A Hong Kong architecture firm shows how its done after 150 years in the business

By Ryan Swift / https://www.scmp.com/business/companies/article/3009723/hong-kong-architecture-firm-shows-how-its-done-after-150-years?utm_medium=partner&utm_campaign=contentexchange&utm_source=EdgeProp | May 14, 2019 10:48 AM SGT
It is one of the longest running and most successful companies in Hong Kong that you may have never heard of. That's because P&T Group,one of the world's oldest architecture and engineering firms, has traditionally maintained a low profile over its 151-year history.
Though the company has changed with the times, it also revels in its traditions. The company employed a platoon of tea ladies " women who pushed trolleys of hot beverages around the desks of P&T's 700 Hong Kong-based employees.
"They would ask you what you want " coffee, tea or a mixture of coffee and tea " just like at a cha chaan teng [a Hong Kong-style restaurant]," said Janette Chan, group director of P&T Group and a 30-year veteran. "It's something I really treasured."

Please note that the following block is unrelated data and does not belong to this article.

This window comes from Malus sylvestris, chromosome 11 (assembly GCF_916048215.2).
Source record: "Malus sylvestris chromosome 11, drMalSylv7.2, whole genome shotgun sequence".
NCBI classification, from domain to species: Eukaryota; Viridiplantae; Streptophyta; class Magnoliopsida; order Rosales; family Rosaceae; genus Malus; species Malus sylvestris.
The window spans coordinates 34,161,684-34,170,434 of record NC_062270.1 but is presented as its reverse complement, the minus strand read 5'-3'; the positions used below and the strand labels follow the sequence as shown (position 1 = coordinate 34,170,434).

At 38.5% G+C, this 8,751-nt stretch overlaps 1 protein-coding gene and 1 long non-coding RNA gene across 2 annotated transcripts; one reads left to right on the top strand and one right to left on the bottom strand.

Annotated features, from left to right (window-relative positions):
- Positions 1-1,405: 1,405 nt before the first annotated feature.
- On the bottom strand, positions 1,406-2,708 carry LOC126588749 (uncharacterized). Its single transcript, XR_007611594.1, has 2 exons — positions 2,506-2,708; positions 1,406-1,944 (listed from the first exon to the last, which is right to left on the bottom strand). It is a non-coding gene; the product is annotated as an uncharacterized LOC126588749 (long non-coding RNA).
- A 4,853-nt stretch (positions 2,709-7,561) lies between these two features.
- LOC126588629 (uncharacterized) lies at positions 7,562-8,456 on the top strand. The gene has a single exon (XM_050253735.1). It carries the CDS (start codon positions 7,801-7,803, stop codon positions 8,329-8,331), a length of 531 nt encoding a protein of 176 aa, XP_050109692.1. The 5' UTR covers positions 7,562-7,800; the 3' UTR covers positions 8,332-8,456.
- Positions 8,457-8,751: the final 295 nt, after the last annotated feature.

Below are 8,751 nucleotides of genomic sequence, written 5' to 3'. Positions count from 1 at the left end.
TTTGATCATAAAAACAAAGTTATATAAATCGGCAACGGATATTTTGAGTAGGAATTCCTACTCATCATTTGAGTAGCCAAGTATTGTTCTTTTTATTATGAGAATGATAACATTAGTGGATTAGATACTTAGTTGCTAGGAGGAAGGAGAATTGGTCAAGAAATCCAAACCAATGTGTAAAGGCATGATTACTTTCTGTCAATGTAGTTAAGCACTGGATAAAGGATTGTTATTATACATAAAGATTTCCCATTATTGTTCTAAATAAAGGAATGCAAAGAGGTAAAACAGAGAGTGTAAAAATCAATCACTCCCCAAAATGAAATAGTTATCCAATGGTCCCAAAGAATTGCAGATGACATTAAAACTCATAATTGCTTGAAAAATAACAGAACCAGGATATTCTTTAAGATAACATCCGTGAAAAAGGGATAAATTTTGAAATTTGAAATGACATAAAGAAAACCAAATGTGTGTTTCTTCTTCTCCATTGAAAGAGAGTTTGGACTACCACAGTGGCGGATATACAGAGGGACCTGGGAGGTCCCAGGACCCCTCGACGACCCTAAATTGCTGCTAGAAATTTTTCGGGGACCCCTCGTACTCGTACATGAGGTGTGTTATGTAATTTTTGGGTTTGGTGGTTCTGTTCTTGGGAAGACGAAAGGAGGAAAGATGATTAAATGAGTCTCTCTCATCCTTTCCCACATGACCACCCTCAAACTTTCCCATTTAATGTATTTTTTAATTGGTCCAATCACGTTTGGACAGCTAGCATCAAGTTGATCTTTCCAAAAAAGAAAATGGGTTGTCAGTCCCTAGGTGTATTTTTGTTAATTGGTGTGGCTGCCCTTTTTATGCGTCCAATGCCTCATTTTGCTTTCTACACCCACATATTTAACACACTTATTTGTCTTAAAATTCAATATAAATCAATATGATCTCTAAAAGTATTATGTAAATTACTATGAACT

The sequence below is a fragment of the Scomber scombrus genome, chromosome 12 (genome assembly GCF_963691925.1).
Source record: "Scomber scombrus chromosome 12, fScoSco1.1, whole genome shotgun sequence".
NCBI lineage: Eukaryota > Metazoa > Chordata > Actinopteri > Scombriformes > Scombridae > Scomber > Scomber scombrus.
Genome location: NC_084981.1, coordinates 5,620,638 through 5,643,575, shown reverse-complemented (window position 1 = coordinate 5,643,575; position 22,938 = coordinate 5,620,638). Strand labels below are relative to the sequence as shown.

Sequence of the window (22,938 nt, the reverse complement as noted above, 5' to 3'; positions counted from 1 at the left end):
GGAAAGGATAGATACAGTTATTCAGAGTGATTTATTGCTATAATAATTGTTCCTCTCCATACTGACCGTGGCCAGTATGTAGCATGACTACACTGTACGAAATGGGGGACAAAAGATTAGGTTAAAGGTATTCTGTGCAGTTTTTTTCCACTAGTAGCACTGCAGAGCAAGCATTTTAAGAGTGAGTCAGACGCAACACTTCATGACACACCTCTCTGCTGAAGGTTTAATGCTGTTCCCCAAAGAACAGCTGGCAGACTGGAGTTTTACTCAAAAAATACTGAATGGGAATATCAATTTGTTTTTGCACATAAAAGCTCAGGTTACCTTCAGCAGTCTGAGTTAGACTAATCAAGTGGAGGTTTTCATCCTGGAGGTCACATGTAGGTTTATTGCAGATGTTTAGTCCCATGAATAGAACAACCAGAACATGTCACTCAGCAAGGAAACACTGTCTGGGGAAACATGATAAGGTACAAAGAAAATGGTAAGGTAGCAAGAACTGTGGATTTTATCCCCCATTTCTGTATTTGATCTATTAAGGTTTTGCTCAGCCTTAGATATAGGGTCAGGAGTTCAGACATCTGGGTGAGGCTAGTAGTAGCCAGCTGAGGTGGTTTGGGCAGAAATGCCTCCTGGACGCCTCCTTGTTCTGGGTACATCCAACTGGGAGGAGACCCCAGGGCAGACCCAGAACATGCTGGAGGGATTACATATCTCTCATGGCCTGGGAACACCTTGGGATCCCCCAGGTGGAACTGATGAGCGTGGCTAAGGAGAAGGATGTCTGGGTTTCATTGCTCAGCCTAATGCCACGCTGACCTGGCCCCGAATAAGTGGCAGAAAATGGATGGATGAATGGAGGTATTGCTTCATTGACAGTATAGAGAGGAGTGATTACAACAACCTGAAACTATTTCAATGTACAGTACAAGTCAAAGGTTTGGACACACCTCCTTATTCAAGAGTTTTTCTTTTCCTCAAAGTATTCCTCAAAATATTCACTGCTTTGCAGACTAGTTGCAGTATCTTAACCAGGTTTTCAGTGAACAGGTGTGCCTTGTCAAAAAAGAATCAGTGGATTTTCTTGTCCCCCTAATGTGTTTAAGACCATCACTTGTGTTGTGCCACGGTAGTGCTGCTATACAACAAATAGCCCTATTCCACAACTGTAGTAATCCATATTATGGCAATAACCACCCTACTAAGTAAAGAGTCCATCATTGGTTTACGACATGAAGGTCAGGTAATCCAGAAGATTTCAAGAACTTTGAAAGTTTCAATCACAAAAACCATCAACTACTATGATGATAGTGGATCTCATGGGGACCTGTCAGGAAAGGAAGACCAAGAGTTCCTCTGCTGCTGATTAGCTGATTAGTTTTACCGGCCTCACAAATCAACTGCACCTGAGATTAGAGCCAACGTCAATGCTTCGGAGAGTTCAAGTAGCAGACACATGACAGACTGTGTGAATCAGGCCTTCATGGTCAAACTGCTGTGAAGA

The tea ladies were finally discontinued two years ago when nobody could be found to replace them.
Jardine House, completed in 1972, is one of P&T Group's most famous buildings. Photo: SCMP
When the company moved its offices from Prince's Building in Central to OTB Building in Wan Chai in 1978, the senior partners were concerned about getting back and forth to Central to see clients. According to retired P&T director Nick Burns, the company bought a Red London Taxi and had it shipped to Hong Kong, to serve as the dedicated shuttle for partners. After years of refits and repairs, the taxi was finally retired three years ago.
The tea ladies and the taxi may have gone, but work goes on at the firm that was responsible for most of the major landmarks in Central right from Hong Kong's colonial past to this day.
One of P&T Group's most famous buildings, Jardine House, was not universally loved when completed in 1972. But it was the first building to connect Central with the waterfront thanks to its open plaza design and connecting walkways that bridged Connaught Road.